There is a significant IT talent gap impacting organizations today, according to IT Leaders Pulse Report 2022, conducted by Salesforce's MuleSoft business unit.
One of the key findings in the report is that 73% of IT leaders find that hiring IT talent is now harder than ever before. Among the reasons why finding IT talent is more challenging than ever is the enduring impact of the so called Great Resignation. As a result, 80% of IT leaders are now looking to upskill or reskill talent to help fill the IT talent gap.
The challenges of hiring IT talent are having significant impact on IT operations, with 98% of organizations claiming that attracting IT talent has a direct correlation to technology investment choices. Adding further insult to injury, 91% of respondents noted that existing IT processes are a bottleneck to productivity.
"[Companies] are so desperate to attract talented software developers, they are putting fashion above function."
— Matt McLarty, VP of Digital Transformation Office, MuleSoft
Matt McLarty, global field CTO and vice president of the Digital Transformation Office at MuleSoft, was surprised that 98% of respondents say attracting talent is factored into their technology choices.
"Isn't that putting the cart before the horse?" McLarty told ITPro Today. "This underlines the situation many companies are in: They are so desperate to attract talented software developers, they are putting fashion above function."
In McLarty's view, the way to get out of this trap is to empower more people in the organization — not just developers — to become builders of digital solutions. He suggests that leaders start choosing technologies that increase productivity of the organization overall, not technologies they hope will attract unicorn developers.
IT Staffing Challenges Are Likely Endemic and Will Continue
People have been talking about the challenge of IT resources for years, as the population of software developers is tiny compared with the overall population of knowledge workers, according to McLarty.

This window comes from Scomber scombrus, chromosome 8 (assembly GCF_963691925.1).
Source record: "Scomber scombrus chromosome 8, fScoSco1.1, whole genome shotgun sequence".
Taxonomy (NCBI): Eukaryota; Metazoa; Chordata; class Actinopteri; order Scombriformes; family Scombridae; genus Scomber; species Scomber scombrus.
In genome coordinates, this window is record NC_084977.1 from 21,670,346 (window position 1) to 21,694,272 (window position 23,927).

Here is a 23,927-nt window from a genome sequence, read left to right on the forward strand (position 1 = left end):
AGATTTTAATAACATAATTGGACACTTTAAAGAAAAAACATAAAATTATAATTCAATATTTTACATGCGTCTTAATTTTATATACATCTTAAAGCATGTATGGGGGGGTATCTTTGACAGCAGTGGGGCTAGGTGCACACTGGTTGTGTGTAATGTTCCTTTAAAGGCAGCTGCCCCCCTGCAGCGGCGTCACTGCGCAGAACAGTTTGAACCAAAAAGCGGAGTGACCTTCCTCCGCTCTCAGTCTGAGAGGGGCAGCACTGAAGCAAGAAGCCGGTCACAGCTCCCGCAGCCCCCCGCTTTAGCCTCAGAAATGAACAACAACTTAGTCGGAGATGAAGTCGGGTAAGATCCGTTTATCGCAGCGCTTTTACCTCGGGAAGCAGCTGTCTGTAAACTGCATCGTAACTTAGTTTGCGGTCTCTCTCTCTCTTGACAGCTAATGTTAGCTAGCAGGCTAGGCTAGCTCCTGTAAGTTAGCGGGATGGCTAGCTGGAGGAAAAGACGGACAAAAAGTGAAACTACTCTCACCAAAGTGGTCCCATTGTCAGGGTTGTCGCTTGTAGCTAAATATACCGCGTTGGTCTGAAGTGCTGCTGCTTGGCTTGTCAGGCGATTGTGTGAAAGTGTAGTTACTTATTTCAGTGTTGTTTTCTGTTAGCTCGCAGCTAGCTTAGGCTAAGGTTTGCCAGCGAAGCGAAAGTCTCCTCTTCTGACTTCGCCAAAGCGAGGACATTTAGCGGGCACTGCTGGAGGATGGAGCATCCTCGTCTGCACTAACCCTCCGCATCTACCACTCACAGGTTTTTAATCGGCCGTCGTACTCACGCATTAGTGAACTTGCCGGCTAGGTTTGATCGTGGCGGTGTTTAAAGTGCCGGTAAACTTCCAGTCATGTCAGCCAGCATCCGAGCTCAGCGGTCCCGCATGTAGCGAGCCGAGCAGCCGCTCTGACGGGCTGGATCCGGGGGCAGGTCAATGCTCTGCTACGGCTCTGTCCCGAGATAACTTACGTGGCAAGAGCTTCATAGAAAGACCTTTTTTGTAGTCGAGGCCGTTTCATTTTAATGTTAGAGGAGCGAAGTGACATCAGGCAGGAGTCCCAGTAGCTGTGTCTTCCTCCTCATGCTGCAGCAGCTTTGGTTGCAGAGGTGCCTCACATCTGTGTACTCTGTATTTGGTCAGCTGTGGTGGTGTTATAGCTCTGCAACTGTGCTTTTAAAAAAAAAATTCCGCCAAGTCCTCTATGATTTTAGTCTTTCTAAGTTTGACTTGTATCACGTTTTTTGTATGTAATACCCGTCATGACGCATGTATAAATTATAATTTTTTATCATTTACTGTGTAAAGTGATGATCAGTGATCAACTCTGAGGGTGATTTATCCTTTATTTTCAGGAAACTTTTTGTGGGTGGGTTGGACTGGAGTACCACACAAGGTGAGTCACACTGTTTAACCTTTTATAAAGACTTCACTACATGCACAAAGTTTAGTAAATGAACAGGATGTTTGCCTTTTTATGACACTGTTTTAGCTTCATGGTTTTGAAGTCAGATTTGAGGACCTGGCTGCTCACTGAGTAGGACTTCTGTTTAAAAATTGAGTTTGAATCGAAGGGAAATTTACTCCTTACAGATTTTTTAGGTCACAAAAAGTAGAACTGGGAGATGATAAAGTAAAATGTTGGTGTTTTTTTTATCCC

"It will be endemic as long as companies keep handing over all the work to the coders to build," McLarty said.
A potential solution to the challenge is to make use of low-code/no-code tools that can be used by those abundant knowledge workers to build partial or complete digital solutions that can then be vetted, integrated, and governed by the IT experts, he said. In that manner, McLarty expects that organizations can scale their IT skills.
Why IT Processes Are a Productivity Bottleneck
The report found that process improvements are high on IT leaders' agenda for the next 12 months as existing processes are a bottleneck.
McLarty argued that few organizations really know what their core processes are, what the relationships are between them, and what capabilities they depend on.
"The organizations we've helped succeed in the digital economy not only decompose their processes into core capabilities that can be used in many contexts, they also have tremendous visibility and understanding of their capabilities and associated processes," he said. "Thinking through processes, their dependencies, and their priorities is essential."
McLarty said he expects that in the coming years there will be more use of low-code tools and more employment of fusion teams comprising individuals with different experience and skills.
"I also think it will just be harder to find IT leaders as the organizational landscape is changing, and many organizations are moving away from the tradition of having the bulk of their technologists work in IT," McLarty said.
About the authorSean Michael Kerner is an IT consultant, technology enthusiast and tinkerer. He consults to industry and media organizations on technology issues.